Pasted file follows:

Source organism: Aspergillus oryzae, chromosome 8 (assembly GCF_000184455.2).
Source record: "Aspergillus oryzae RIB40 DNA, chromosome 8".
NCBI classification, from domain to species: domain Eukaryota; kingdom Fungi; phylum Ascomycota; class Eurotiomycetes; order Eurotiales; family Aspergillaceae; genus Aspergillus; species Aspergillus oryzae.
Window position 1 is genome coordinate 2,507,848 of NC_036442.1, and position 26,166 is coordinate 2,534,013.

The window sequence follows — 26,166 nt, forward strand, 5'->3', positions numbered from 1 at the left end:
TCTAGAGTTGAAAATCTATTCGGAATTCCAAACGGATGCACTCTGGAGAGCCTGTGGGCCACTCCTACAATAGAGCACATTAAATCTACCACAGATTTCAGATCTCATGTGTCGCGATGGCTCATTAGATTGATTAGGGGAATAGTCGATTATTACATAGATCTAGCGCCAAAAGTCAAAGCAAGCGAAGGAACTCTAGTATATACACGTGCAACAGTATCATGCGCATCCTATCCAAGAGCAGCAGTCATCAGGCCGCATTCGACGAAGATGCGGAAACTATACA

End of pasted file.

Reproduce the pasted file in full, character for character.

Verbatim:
Source organism: Aspergillus oryzae, chromosome 8 (assembly GCF_000184455.2).
Source record: "Aspergillus oryzae RIB40 DNA, chromosome 8".
NCBI classification, from domain to species: domain Eukaryota; kingdom Fungi; phylum Ascomycota; class Eurotiomycetes; order Eurotiales; family Aspergillaceae; genus Aspergillus; species Aspergillus oryzae.
Window position 1 is genome coordinate 2,507,848 of NC_036442.1, and position 26,166 is coordinate 2,534,013.

The window sequence follows — 26,166 nt, forward strand, 5'->3', positions numbered from 1 at the left end:
TCTAGAGTTGAAAATCTATTCGGAATTCCAAACGGATGCACTCTGGAGAGCCTGTGGGCCACTCCTACAATAGAGCACATTAAATCTACCACAGATTTCAGATCTCATGTGTCGCGATGGCTCATTAGATTGATTAGGGGAATAGTCGATTATTACATAGATCTAGCGCCAAAAGTCAAAGCAAGCGAAGGAACTCTAGTATATACACGTGCAACAGTATCATGCGCATCCTATCCAAGAGCAGCAGTCATCAGGCCGCATTCGACGAAGATGCGGAAACTATACA